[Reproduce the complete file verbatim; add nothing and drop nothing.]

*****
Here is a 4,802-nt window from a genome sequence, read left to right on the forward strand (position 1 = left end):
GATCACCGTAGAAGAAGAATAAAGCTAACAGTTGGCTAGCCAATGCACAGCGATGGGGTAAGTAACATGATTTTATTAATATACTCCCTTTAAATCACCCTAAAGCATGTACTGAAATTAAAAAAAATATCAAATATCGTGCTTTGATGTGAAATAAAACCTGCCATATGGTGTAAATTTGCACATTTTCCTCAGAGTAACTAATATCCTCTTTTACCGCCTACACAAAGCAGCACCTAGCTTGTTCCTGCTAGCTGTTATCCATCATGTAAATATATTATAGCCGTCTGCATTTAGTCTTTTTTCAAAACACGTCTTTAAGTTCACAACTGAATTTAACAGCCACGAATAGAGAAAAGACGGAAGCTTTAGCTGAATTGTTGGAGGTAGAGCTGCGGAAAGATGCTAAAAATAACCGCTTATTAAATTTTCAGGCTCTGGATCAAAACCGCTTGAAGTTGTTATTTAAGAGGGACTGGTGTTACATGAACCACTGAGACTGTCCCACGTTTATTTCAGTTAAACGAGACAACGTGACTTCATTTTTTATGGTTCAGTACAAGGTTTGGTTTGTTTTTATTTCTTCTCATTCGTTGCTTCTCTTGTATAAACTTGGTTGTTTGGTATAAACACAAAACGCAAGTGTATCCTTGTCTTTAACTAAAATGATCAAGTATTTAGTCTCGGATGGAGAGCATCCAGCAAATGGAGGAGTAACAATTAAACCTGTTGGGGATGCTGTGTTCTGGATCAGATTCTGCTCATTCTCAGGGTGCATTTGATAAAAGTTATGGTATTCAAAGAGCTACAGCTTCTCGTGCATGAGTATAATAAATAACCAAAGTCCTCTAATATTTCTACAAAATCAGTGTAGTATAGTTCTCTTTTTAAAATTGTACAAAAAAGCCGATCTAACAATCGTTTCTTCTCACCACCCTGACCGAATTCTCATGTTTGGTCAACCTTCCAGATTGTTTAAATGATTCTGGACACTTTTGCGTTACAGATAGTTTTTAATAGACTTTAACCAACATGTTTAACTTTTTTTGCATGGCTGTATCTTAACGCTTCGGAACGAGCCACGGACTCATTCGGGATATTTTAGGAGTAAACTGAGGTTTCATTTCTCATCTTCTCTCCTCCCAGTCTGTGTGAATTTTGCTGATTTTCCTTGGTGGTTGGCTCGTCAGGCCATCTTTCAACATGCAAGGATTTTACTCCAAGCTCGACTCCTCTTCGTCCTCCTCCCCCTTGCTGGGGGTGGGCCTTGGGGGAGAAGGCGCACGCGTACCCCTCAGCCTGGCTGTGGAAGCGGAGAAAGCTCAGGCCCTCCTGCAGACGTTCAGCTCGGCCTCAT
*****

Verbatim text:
Here is a 4,802-nt window from a genome sequence, read left to right on the forward strand (position 1 = left end):
GATCACCGTAGAAGAAGAATAAAGCTAACAGTTGGCTAGCCAATGCACAGCGATGGGGTAAGTAACATGATTTTATTAATATACTCCCTTTAAATCACCCTAAAGCATGTACTGAAATTAAAAAAAATATCAAATATCGTGCTTTGATGTGAAATAAAACCTGCCATATGGTGTAAATTTGCACATTTTCCTCAGAGTAACTAATATCCTCTTTTACCGCCTACACAAAGCAGCACCTAGCTTGTTCCTGCTAGCTGTTATCCATCATGTAAATATATTATAGCCGTCTGCATTTAGTCTTTTTTCAAAACACGTCTTTAAGTTCACAACTGAATTTAACAGCCACGAATAGAGAAAAGACGGAAGCTTTAGCTGAATTGTTGGAGGTAGAGCTGCGGAAAGATGCTAAAAATAACCGCTTATTAAATTTTCAGGCTCTGGATCAAAACCGCTTGAAGTTGTTATTTAAGAGGGACTGGTGTTACATGAACCACTGAGACTGTCCCACGTTTATTTCAGTTAAACGAGACAACGTGACTTCATTTTTTATGGTTCAGTACAAGGTTTGGTTTGTTTTTATTTCTTCTCATTCGTTGCTTCTCTTGTATAAACTTGGTTGTTTGGTATAAACACAAAACGCAAGTGTATCCTTGTCTTTAACTAAAATGATCAAGTATTTAGTCTCGGATGGAGAGCATCCAGCAAATGGAGGAGTAACAATTAAACCTGTTGGGGATGCTGTGTTCTGGATCAGATTCTGCTCATTCTCAGGGTGCATTTGATAAAAGTTATGGTATTCAAAGAGCTACAGCTTCTCGTGCATGAGTATAATAAATAACCAAAGTCCTCTAATATTTCTACAAAATCAGTGTAGTATAGTTCTCTTTTTAAAATTGTACAAAAAAGCCGATCTAACAATCGTTTCTTCTCACCACCCTGACCGAATTCTCATGTTTGGTCAACCTTCCAGATTGTTTAAATGATTCTGGACACTTTTGCGTTACAGATAGTTTTTAATAGACTTTAACCAACATGTTTAACTTTTTTTGCATGGCTGTATCTTAACGCTTCGGAACGAGCCACGGACTCATTCGGGATATTTTAGGAGTAAACTGAGGTTTCATTTCTCATCTTCTCTCCTCCCAGTCTGTGTGAATTTTGCTGATTTTCCTTGGTGGTTGGCTCGTCAGGCCATCTTTCAACATGCAAGGATTTTACTCCAAGCTCGACTCCTCTTCGTCCTCCTCCCCCTTGCTGGGGGTGGGCCTTGGGGGAGAAGGCGCACGCGTACCCCTCAGCCTGGCTGTGGAAGCGGAGAAAGCTCAGGCCCTCCTGCAGACGTTCAGCTCGGCCTCAT